Can you please advice me what foods I should avoid .I have I b s and also a hiatus hernia.tried cutting out foods such as salad and onions but it doesn't seem to make much difference.I would appreciate your advice.thank you .
I’m sorry you’re struggling with your gut so much – it can make you miserable, I know. Firstly, I’d keep a food diary for a week, recording what you eat, how much and how it makes you feel. It might help you identify specific foods that aggravate your IBS and hernia – they can both react differently to foods, so I’ll separate them out and hope it helps.
IBS has many symptoms, including constipation, diarrhoea, nausea and bloating. If you’re suffering with bloating, you’re right to avoid broccoli, cauliflower, leeks, onions, lentils and beans, plus fatty foods such as cream, butter and rich, which will trigger this and may also aggravate your hernia. You may also want to eat less wheat, eating rice or rice noodles, for example, instead of pasta. If you let me know which specific IBS symptoms you have, I can answer in a future post.
In addition to tweaking your diet, you could increase your level of prebiotics and probiotics by eating natural live Greek yoghurt, which can help alleviate IBS symptoms.
It’s worth noting that stress and anxiety can increase acid secretion in the stomach, which can change the way food is dealt with. We can become tense and less able to go to the toilet, leading to constipation. Or we may have to rush to the toilet when we’re worried. Anxiety can also lead us to skipping meals, eating on the run, or craving foods that trigger IBS symptoms.
Hi Jane, Not sure if you would have any suggestions on this one but talking to a neighbour yesterday we got on to the subject of health and diets and she said she has had for some time a problem with belching. She says she could even just have a sip of water first thing in the morning and she would find herself belching within a short time. She says she does not gulp and is not aware she is taking in a lot of air. There seems to be no particular foods that set it away but she would like to alleviate the problem.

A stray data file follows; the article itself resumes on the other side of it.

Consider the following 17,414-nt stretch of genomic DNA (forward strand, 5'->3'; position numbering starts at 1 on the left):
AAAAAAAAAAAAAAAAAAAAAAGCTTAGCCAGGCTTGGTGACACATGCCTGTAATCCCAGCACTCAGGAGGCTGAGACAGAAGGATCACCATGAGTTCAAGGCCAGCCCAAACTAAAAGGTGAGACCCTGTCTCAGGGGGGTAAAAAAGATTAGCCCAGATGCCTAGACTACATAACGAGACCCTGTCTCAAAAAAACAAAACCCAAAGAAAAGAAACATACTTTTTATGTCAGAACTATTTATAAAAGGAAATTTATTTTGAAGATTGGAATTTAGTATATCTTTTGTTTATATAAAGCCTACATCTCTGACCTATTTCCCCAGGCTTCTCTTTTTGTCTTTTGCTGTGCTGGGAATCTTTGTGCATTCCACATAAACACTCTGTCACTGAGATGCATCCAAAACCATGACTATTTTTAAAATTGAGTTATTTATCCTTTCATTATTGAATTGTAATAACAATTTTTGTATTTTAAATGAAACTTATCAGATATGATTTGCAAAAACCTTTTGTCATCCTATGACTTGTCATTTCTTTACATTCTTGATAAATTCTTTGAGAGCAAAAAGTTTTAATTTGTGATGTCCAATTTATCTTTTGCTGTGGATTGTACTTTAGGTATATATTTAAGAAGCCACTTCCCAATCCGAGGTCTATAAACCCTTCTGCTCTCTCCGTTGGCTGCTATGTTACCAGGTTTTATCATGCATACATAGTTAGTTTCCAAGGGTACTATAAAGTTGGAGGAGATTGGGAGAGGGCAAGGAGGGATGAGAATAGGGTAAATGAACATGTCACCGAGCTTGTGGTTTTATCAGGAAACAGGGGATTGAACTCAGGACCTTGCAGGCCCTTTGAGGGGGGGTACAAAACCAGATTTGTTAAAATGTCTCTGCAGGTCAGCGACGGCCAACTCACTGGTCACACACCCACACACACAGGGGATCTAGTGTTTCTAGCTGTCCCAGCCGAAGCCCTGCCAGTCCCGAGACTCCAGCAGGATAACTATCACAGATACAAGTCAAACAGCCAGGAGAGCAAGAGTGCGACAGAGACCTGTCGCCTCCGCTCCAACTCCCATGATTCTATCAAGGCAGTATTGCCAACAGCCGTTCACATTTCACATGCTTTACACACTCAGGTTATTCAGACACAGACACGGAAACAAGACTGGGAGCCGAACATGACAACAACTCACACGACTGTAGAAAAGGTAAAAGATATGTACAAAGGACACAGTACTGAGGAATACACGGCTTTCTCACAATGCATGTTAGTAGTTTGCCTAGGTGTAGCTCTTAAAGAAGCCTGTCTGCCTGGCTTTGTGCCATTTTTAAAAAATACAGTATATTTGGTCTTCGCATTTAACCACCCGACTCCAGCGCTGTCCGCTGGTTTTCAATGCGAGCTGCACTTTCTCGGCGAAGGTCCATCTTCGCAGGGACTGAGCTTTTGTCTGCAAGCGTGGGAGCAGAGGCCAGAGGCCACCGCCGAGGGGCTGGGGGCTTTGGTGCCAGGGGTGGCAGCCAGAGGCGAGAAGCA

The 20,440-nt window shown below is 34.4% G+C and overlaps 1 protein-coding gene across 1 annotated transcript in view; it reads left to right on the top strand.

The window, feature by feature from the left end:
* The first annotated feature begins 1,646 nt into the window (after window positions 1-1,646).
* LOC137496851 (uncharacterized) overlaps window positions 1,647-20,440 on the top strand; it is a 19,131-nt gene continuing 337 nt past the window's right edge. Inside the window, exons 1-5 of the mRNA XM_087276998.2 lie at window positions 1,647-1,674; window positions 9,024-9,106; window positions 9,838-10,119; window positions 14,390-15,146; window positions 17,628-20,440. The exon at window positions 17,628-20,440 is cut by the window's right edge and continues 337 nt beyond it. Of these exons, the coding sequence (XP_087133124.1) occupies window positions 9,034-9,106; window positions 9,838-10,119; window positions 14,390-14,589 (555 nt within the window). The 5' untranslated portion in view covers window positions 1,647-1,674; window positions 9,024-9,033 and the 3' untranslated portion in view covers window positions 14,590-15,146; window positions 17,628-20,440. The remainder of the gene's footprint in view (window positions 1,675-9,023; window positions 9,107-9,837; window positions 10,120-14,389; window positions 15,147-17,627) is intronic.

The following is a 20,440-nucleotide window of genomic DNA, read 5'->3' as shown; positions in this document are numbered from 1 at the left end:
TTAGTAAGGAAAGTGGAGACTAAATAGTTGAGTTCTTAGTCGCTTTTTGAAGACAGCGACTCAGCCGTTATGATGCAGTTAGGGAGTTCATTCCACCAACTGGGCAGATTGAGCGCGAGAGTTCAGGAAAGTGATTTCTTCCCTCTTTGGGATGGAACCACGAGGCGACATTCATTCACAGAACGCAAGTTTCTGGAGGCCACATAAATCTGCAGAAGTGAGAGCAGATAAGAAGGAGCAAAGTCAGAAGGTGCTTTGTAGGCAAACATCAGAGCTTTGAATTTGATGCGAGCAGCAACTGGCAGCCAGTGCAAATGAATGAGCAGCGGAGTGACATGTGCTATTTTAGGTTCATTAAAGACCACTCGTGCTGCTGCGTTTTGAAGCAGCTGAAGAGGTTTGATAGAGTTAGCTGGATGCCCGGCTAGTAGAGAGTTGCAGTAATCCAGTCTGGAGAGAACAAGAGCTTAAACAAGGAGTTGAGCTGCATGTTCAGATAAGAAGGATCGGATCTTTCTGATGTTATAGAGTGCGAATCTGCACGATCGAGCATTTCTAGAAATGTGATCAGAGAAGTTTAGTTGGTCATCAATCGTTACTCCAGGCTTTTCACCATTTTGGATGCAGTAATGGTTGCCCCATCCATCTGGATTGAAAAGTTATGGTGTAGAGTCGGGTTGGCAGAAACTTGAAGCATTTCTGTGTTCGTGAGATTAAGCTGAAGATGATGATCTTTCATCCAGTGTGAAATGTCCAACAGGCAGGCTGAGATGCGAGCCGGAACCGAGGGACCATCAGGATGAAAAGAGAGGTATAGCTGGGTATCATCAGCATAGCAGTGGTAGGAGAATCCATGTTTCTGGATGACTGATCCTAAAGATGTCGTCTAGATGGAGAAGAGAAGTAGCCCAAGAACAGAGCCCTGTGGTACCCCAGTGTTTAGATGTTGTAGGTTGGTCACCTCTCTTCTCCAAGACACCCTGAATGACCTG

Have you come across this before? Do you have any suggestions about what it could be and ways to cure/prevent this?
Oh dear, this can be embarrassing. The first thing I recommend is that she gets this checked out with her doctor so she can be sure nothing is going on medically, as sometimes hernias and other gut issues present themselves in this way. If nothing obvious appears to be the cause, I suggest she has a look at whether she suffers from sleep apnea and snores – it can be a reason for swallowing a lot of air without realising it. If snoring or sleep apnea appears likely, it could be worth looking at whether she needs to lose some weight; losing excess weight can often result in these conditions disappearing. She might want to keep a food diary for a couple of weeks, noting quantities and frequencies of what she is eating, then seeing if she can cut out excessive calories. The snacks we forget about between meals – especially sweet biscuits and cakes, or high-fat crisps and other savouries – can soon add up. Rather than feeling she has to cut out every treat, she could try to control her portions or to swap in naturally sweet foods such as dates and dried apricots; the fibre in them helps to slow absorption of sugar while helping you to feel fuller, so we’re less likely to overeat them.